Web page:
Recently, meloxicam, a COX-2 selective NSAID, has become more frequently administered in veterinary medicine. Meloxicam's anti-inflammatory, analgesic, and antipyretic properties have been established in experimental and clinical studies in dogs and cats.5–10,12 Because of meloxicam's COX-2 selectivity, its use may be associated with a decreased occurrence of adverse effects such as inhibition of platelet function and adverse gastrointestinal effects.1–3,11 Meloxicam is metabolized extensively in the liver into 4 metabolites, none of which have anti-inflammatory or analgesic properties.3,17
Safe and effective pain relief should ideally be based on sound research that has been conducted to determine a therapeutic dose that does not cause adverse effects. The plasma or serum half-life of meloxicam is species specific, and it is difficult to extrapolate data across species.2,6,11,14,17,18 However, there are very few research studies on the pharmacokinetics of NSAIDS in exotic small animal species. Where data are available, they are often derived from studies in rodents. In particular, despite their popularity as companion animals, few studies on NSAIDs have been performed in rabbits (Oryctolagus cuniculus), and only 3 studies2,17,19 on the pharmacokinetics of meloxicam in this species have been reported. In 1 recent study,19 the pharmacokinetics of meloxicam in rabbits after oral administration (1.0 mg/kg, q 24 h, for 5 days) was determined. The results of that study19 indicated that peak plasma concentrations of meloxicam at the described dose were similar to therapeutic concentrations in other species. Considering those results, a dose of 1.0 mg/kg, PO, was hypothesized to be necessary to reach therapeutic concentrations of meloxicam in rabbits. However, because of the possibility that meloxicam could accumulate in plasma or tissues with multiple doses, this dosage needed to be evaluated to demonstrate clinical safety beyond 5 days of use.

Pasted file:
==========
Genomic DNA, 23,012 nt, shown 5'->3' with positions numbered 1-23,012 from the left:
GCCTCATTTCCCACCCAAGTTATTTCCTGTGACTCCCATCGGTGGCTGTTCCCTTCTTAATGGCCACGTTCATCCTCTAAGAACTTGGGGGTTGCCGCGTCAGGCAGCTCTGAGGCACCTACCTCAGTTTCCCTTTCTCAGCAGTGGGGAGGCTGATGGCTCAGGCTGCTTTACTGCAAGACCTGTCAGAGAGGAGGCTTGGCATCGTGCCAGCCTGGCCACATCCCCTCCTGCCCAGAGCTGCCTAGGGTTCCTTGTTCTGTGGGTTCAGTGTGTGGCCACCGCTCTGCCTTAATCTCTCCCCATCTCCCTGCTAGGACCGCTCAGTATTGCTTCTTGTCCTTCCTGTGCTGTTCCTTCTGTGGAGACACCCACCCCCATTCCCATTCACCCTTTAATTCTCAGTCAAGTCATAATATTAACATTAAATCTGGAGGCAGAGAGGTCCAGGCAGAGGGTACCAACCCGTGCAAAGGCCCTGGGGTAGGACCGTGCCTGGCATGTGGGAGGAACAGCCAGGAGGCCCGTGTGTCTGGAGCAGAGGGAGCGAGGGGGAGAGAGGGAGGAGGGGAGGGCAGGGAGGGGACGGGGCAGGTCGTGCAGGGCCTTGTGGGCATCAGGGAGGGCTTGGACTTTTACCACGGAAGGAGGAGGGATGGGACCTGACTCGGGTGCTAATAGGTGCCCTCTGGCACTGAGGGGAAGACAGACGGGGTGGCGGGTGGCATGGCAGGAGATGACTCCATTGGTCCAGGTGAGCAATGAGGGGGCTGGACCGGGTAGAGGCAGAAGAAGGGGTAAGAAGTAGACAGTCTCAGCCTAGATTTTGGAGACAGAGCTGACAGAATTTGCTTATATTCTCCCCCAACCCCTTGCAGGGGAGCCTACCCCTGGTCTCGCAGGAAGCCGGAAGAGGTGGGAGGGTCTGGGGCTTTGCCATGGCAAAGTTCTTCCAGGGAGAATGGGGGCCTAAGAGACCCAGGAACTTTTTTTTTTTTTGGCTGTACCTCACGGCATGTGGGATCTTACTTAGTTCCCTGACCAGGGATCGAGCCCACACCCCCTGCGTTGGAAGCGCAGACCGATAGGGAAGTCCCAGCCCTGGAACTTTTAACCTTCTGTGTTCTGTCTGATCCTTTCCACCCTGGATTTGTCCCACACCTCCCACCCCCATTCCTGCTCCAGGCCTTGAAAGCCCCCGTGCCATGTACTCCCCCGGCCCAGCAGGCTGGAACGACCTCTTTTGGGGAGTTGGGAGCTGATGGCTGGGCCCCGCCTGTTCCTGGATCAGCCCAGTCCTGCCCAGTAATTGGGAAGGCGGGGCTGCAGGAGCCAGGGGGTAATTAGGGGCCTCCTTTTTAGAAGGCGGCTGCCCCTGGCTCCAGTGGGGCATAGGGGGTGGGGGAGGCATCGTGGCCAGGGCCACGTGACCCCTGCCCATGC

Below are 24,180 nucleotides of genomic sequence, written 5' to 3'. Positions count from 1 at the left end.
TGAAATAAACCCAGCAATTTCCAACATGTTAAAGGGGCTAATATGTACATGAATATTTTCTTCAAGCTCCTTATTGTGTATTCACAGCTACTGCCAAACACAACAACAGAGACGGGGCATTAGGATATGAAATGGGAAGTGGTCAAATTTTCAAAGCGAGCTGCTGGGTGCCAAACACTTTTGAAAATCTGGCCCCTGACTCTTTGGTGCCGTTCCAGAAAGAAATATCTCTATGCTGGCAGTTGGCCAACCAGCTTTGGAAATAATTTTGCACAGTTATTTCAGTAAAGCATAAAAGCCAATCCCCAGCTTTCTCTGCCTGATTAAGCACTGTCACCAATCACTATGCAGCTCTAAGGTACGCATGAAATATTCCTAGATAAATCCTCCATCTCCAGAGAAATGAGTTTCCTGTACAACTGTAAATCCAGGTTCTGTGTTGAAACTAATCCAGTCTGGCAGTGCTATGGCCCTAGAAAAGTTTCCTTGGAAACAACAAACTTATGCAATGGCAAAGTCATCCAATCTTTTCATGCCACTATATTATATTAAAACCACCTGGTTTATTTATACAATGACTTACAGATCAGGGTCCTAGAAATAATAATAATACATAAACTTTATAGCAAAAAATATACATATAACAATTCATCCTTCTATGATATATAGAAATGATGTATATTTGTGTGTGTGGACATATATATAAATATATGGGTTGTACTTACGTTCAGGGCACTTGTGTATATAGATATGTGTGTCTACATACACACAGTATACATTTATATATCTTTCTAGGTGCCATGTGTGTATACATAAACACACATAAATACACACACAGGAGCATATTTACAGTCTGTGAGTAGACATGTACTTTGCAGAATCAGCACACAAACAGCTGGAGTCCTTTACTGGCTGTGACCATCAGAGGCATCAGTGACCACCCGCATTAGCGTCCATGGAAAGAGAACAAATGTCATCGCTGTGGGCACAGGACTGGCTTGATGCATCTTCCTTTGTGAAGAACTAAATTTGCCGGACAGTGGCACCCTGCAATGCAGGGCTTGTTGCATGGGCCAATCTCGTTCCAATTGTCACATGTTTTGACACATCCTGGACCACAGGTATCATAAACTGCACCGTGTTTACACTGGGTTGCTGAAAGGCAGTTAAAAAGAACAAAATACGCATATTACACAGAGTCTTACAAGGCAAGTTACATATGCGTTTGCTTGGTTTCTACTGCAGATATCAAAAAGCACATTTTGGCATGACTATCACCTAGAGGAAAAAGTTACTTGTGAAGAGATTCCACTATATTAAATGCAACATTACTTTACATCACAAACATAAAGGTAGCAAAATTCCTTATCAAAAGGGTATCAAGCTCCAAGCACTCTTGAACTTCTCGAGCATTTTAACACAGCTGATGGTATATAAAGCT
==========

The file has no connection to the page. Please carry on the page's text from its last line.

The objectives of the study reported here were to determine the pharmacokinetics and safety of meloxicam in rabbits at a dosage of 1 mg/kg, PO, every 24 hours for a 29-day period. We performed plasma biochemical analysis and gross and histologic examinations to assess possible adverse effects of the drug at this dosage. Our hypotheses were that administration of meloxicam under this regimen would cause high plasma concentrations of the drug and that meloxicam concentrations would accumulate in plasma during the treatment period. We also hypothesized that there would be no adverse biochemical, gross, or histopathologic effects of meloxicam at this dosage.